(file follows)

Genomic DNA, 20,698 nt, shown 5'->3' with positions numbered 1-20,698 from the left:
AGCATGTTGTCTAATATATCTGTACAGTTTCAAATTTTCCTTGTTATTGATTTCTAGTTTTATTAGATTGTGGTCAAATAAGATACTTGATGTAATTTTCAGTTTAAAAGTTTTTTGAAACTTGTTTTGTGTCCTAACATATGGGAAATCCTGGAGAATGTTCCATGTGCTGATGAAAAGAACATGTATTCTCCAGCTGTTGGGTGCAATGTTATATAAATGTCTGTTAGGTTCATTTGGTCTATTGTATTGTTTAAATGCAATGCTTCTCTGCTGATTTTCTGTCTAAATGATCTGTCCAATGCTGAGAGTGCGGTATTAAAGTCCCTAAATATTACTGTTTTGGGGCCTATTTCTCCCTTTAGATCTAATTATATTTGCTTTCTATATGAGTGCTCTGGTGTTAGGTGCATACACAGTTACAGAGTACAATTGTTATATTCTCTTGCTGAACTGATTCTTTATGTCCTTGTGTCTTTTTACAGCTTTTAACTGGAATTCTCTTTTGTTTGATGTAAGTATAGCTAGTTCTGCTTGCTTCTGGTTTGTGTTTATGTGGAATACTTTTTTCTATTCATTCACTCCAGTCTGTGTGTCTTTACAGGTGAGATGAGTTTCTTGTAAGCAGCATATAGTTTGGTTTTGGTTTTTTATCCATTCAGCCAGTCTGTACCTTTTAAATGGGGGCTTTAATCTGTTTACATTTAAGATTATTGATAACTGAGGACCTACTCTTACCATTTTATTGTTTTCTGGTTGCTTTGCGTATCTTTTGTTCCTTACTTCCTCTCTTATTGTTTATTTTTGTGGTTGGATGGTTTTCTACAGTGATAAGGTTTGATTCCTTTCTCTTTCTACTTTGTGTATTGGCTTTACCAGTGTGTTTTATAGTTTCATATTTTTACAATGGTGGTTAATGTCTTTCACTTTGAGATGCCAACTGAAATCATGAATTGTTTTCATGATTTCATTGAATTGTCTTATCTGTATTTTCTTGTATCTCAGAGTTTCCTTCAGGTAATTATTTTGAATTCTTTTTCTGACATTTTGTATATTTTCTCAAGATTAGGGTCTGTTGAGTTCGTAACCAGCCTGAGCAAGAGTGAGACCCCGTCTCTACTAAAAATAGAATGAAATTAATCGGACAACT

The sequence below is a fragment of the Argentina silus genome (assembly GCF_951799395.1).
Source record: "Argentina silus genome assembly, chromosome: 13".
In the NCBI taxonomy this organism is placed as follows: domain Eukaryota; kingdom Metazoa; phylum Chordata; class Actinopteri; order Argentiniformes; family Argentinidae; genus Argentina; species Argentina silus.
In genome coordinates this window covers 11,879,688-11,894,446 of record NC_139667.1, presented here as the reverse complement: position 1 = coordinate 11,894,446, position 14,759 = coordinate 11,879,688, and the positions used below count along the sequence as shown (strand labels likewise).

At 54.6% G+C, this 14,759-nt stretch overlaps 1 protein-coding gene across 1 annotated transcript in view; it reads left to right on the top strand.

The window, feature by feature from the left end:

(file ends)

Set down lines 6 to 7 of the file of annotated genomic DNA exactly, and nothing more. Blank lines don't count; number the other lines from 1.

In genome coordinates this window covers 11,879,688-11,894,446 of record NC_139667.1, presented here as the reverse complement: position 1 = coordinate 11,894,446, position 14,759 = coordinate 11,879,688, and the positions used below count along the sequence as shown (strand labels likewise).

At 54.6% G+C, this 14,759-nt stretch overlaps 1 protein-coding gene across 1 annotated transcript in view; it reads left to right on the top strand.